Mom’s across the country are dealing with the annual back to school shopping rituals. So here is some humor for those hair pulling moments when you want to throw your hands up in the air and holler at the top of your lungs “Give me a break!!
Break: to stop speaking and hesitate when overcome with emotion. Break has so many dictionary meanings that it is mind boggling, and Moms, probably Dads too, are experiencing most of them while preparing their brood for a return to class. This break in the family budget, wallet, and savings account seems to grow as children progress up each rung of the ladder of education. School supplies are a given, but they’ve really changed over the decades. A good dictionary was always a must for middle school and above. Now it’s laptops to access the information on the internet! Okay, parents, here is a tip: Forget about watering the lawn, and pay more attention to your money tree that is planted in your backyard. Most trees bear fruit in the fall when you need the crop the most.
Well…If you are not lucky enough to have a money tree or an offshore account in the Cayman Islands, then you’re in the same life boat with most of us.
I went to elementary school, back when it was first invented, at a parochial school where uniforms were the mandatory attire. I hated them as a child. It was three decades later, as a Mom, that I really appreciated them. Girls had more color choices than their counterparts of my day, which included slacks. The kids still hated them, but in defense of the uniforms they are a great equalizer. They don’t eliminate bullying entirely, but they sure help keep it at bay when the class all looks much alike.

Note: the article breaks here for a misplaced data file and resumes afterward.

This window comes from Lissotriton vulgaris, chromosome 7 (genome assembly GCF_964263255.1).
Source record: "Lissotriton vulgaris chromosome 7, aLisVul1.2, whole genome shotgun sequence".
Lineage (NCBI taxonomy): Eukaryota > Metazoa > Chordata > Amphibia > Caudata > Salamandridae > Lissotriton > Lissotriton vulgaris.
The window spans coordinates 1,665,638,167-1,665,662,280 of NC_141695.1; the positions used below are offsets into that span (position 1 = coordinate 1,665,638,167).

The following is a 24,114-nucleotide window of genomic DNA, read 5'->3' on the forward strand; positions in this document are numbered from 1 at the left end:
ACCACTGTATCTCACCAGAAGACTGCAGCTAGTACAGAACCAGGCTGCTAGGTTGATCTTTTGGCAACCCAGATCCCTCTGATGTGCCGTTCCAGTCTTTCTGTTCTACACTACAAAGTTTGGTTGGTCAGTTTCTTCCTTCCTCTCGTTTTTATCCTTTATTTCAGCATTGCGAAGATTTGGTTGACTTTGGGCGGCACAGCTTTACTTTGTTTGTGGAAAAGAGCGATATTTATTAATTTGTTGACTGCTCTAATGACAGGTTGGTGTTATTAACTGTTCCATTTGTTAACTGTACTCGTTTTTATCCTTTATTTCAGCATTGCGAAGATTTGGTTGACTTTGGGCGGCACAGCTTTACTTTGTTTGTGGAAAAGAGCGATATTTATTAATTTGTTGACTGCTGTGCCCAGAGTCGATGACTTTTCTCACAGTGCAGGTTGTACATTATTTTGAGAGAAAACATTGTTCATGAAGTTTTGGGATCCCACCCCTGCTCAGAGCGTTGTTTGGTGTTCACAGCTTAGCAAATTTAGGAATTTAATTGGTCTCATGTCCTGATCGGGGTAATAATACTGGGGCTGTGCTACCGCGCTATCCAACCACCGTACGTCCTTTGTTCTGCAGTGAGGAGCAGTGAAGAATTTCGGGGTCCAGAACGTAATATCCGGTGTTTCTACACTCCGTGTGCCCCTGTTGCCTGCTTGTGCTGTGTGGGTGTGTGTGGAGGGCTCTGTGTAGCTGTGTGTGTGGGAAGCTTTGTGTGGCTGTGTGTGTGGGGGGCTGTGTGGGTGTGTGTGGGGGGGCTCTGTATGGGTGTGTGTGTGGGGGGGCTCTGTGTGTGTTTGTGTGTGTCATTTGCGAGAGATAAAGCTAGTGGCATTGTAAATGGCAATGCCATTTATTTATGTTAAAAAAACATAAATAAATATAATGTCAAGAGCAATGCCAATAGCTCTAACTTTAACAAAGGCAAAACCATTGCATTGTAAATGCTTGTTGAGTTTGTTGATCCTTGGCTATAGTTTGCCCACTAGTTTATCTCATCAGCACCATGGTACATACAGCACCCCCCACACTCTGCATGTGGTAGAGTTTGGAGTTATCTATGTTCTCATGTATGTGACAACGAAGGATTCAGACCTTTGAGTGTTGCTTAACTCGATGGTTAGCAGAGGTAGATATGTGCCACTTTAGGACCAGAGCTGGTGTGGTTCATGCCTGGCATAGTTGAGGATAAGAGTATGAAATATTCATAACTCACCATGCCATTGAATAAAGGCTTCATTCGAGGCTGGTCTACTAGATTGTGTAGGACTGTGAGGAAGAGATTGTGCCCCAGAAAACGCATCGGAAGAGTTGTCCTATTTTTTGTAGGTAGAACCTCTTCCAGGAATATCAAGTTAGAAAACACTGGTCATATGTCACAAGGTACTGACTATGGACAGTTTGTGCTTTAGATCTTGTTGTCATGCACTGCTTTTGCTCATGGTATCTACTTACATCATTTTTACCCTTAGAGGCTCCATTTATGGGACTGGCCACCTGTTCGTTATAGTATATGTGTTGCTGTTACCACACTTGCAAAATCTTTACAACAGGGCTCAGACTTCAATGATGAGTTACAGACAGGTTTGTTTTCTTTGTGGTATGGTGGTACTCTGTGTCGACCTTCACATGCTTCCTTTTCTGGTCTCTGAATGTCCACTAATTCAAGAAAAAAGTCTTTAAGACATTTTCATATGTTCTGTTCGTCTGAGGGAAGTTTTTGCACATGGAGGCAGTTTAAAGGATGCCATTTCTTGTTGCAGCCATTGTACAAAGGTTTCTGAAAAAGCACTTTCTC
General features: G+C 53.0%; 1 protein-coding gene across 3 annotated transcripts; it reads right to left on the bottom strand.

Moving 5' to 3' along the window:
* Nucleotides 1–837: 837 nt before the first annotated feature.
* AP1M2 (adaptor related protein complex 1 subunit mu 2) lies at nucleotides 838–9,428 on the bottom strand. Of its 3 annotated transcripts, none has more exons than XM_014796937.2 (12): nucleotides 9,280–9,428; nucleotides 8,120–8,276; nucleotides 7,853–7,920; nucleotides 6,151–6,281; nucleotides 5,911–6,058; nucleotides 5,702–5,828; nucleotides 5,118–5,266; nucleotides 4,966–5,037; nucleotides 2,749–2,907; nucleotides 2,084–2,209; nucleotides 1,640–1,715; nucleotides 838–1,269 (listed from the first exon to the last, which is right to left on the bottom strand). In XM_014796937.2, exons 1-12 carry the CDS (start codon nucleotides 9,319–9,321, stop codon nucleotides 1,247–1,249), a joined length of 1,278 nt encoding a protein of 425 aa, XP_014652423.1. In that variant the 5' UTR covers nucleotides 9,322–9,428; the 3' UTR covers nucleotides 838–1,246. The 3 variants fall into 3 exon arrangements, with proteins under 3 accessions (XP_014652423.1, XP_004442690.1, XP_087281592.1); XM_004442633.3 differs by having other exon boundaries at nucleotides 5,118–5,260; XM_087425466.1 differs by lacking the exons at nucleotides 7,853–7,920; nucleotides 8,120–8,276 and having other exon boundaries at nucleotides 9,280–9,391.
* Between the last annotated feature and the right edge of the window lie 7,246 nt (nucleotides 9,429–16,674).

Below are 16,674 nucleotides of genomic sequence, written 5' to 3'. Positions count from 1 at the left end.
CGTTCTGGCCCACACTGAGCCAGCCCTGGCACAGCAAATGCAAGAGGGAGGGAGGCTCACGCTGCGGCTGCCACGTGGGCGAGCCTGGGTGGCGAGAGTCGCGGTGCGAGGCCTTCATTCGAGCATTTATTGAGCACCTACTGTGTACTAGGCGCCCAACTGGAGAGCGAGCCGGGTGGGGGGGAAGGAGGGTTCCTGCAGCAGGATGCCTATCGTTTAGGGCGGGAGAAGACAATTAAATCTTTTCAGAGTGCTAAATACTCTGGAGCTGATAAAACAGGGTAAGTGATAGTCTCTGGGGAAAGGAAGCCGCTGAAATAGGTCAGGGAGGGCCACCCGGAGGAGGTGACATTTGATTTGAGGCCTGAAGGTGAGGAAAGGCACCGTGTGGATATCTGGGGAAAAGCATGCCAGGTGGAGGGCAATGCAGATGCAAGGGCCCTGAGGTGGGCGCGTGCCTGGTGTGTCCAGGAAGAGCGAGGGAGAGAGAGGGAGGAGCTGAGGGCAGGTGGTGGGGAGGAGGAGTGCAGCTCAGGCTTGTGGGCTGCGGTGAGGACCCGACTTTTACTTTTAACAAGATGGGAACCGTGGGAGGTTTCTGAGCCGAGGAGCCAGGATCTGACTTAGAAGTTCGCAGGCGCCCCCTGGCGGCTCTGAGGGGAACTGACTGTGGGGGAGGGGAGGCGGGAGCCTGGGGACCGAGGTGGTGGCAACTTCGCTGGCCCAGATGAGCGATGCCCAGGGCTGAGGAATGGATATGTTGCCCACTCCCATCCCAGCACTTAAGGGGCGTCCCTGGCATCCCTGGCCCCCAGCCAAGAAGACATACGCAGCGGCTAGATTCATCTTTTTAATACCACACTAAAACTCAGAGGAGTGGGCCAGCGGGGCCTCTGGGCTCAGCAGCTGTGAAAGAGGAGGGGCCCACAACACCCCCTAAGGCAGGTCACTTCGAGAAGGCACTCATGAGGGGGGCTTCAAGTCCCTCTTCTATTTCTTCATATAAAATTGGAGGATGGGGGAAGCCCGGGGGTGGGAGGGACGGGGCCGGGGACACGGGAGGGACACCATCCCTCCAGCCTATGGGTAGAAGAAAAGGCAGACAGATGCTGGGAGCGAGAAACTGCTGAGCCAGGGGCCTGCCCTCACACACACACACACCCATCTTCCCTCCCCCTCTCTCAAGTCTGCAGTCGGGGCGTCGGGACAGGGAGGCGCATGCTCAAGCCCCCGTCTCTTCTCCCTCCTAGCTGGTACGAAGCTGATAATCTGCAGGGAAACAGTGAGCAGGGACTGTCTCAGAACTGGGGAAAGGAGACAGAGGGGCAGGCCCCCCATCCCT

Public school students and parents don’t have that luxury. I wish you and your sanity all the sympathy in my being if your kid is a fashionista.
Another tip: Never invite your kid’s best friend(s) to accompany you on a shopping trip. You will seriously begin to worry about damage to you child’s IQ when in the company of peers. Any talk you may have had regarding spending limits just went down the drain with their brain and willpower.
Many parents work full days, and will let their teen use their credit card to secure back to school necessities. The problems crop up when our teen’s idea of necessities is not at all the same as that of their parents. So, Mom and Dad call them on the carpet, and get a blank stare as they continue the lecture. Let’s take a trip our favorite clothing store, electronic store, or school supply store.. Some parents may shop at one of the big box stores that give them a one-stop advantage. Big sale ads abound to lure parents in. The sale items are either sold out or don’t live up to the hype. Enter the bait and switch that is always more expensive. A rumbling begins in our psyche as the sales clerk zeros in on our young student. “This is a much better choice, and it is what all the other kids are doing this year.” That did it! Crack! The bank just broke, our temper is on the precipice, and we are about to have a mental breakdown. We give the buttinsky clerk a tongue lashing, and our kid tries to calm us down. “Mom, get a grip!”
A little grayer and frayed around the edges Mom goes to the beauty parlor or the hair color section of the drug store to combat the white streaks. She lets out a deep sigh of relief as her children board the school bus, and she contemplates a quiet break before their return.
Enjoy your short break. I’ll share some insights into the challenges for parents of new college students on another blog post.
Note: the three humorous inserts were supplied in the same e-mail as the previous blog. Sandy thanks again for sharing the funny clips.